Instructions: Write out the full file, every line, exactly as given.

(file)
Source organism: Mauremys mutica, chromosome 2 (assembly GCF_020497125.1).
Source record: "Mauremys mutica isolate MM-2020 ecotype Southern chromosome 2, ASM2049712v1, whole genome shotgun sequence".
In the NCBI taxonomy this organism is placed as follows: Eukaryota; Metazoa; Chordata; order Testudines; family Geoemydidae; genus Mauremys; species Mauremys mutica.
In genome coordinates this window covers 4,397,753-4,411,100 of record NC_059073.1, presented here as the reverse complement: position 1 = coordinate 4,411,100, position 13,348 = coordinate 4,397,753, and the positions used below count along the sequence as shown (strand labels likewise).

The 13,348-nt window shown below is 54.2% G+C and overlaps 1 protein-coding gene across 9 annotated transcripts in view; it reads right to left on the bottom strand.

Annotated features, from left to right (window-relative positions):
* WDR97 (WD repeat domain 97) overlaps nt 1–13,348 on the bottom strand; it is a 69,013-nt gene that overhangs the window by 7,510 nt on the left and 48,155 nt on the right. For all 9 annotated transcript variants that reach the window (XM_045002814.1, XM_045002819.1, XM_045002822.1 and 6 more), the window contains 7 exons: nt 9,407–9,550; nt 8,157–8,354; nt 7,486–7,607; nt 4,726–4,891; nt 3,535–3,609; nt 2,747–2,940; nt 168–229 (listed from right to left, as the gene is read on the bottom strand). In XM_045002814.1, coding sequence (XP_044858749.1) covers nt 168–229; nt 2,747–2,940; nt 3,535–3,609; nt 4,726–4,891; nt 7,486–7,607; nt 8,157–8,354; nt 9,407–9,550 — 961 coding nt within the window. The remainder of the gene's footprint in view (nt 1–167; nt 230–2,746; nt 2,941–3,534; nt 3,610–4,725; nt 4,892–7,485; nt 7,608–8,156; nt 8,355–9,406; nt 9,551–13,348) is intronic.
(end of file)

Source organism: Mauremys mutica, chromosome 2 (assembly GCF_020497125.1).
Source record: "Mauremys mutica isolate MM-2020 ecotype Southern chromosome 2, ASM2049712v1, whole genome shotgun sequence".
In the NCBI taxonomy this organism is placed as follows: Eukaryota; Metazoa; Chordata; order Testudines; family Geoemydidae; genus Mauremys; species Mauremys mutica.
In genome coordinates this window covers 4,397,753-4,411,100 of record NC_059073.1, presented here as the reverse complement: position 1 = coordinate 4,411,100, position 13,348 = coordinate 4,397,753, and the positions used below count along the sequence as shown (strand labels likewise).

The 13,348-nt window shown below is 54.2% G+C and overlaps 1 protein-coding gene across 9 annotated transcripts in view; it reads right to left on the bottom strand.

Annotated features, from left to right (window-relative positions):
* WDR97 (WD repeat domain 97) overlaps nt 1–13,348 on the bottom strand; it is a 69,013-nt gene that overhangs the window by 7,510 nt on the left and 48,155 nt on the right. For all 9 annotated transcript variants that reach the window (XM_045002814.1, XM_045002819.1, XM_045002822.1 and 6 more), the window contains 7 exons: nt 9,407–9,550; nt 8,157–8,354; nt 7,486–7,607; nt 4,726–4,891; nt 3,535–3,609; nt 2,747–2,940; nt 168–229 (listed from right to left, as the gene is read on the bottom strand). In XM_045002814.1, coding sequence (XP_044858749.1) covers nt 168–229; nt 2,747–2,940; nt 3,535–3,609; nt 4,726–4,891; nt 7,486–7,607; nt 8,157–8,354; nt 9,407–9,550 — 961 coding nt within the window. The remainder of the gene's footprint in view (nt 1–167; nt 230–2,746; nt 2,941–3,534; nt 3,610–4,725; nt 4,892–7,485; nt 7,608–8,156; nt 8,355–9,406; nt 9,551–13,348) is intronic.